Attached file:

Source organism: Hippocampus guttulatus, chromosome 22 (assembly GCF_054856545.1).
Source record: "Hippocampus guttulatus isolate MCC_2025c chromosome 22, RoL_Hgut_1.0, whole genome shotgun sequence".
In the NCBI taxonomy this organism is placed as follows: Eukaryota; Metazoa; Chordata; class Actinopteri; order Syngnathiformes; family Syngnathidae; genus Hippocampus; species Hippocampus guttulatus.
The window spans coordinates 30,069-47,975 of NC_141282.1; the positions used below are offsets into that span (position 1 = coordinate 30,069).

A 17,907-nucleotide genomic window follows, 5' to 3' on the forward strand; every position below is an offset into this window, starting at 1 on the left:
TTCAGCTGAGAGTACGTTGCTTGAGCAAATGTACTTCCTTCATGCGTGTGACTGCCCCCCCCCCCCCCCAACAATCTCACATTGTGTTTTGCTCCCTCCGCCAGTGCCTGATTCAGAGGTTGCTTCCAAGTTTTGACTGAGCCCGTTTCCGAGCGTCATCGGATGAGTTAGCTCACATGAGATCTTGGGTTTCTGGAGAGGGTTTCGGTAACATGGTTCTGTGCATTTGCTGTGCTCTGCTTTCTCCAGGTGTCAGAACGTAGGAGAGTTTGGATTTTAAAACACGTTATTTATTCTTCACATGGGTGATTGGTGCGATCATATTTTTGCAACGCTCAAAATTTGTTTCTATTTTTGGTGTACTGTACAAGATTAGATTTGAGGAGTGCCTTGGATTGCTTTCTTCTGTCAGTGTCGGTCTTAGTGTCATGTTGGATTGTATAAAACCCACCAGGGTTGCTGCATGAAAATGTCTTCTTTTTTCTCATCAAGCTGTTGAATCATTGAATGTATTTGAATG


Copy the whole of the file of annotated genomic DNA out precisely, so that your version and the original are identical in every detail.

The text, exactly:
Source organism: Hippocampus guttulatus, chromosome 22 (assembly GCF_054856545.1).
Source record: "Hippocampus guttulatus isolate MCC_2025c chromosome 22, RoL_Hgut_1.0, whole genome shotgun sequence".
In the NCBI taxonomy this organism is placed as follows: Eukaryota; Metazoa; Chordata; class Actinopteri; order Syngnathiformes; family Syngnathidae; genus Hippocampus; species Hippocampus guttulatus.
The window spans coordinates 30,069-47,975 of NC_141282.1; the positions used below are offsets into that span (position 1 = coordinate 30,069).

A 17,907-nucleotide genomic window follows, 5' to 3' on the forward strand; every position below is an offset into this window, starting at 1 on the left:
TTCAGCTGAGAGTACGTTGCTTGAGCAAATGTACTTCCTTCATGCGTGTGACTGCCCCCCCCCCCCCCCAACAATCTCACATTGTGTTTTGCTCCCTCCGCCAGTGCCTGATTCAGAGGTTGCTTCCAAGTTTTGACTGAGCCCGTTTCCGAGCGTCATCGGATGAGTTAGCTCACATGAGATCTTGGGTTTCTGGAGAGGGTTTCGGTAACATGGTTCTGTGCATTTGCTGTGCTCTGCTTTCTCCAGGTGTCAGAACGTAGGAGAGTTTGGATTTTAAAACACGTTATTTATTCTTCACATGGGTGATTGGTGCGATCATATTTTTGCAACGCTCAAAATTTGTTTCTATTTTTGGTGTACTGTACAAGATTAGATTTGAGGAGTGCCTTGGATTGCTTTCTTCTGTCAGTGTCGGTCTTAGTGTCATGTTGGATTGTATAAAACCCACCAGGGTTGCTGCATGAAAATGTCTTCTTTTTTCTCATCAAGCTGTTGAATCATTGAATGTATTTGAATG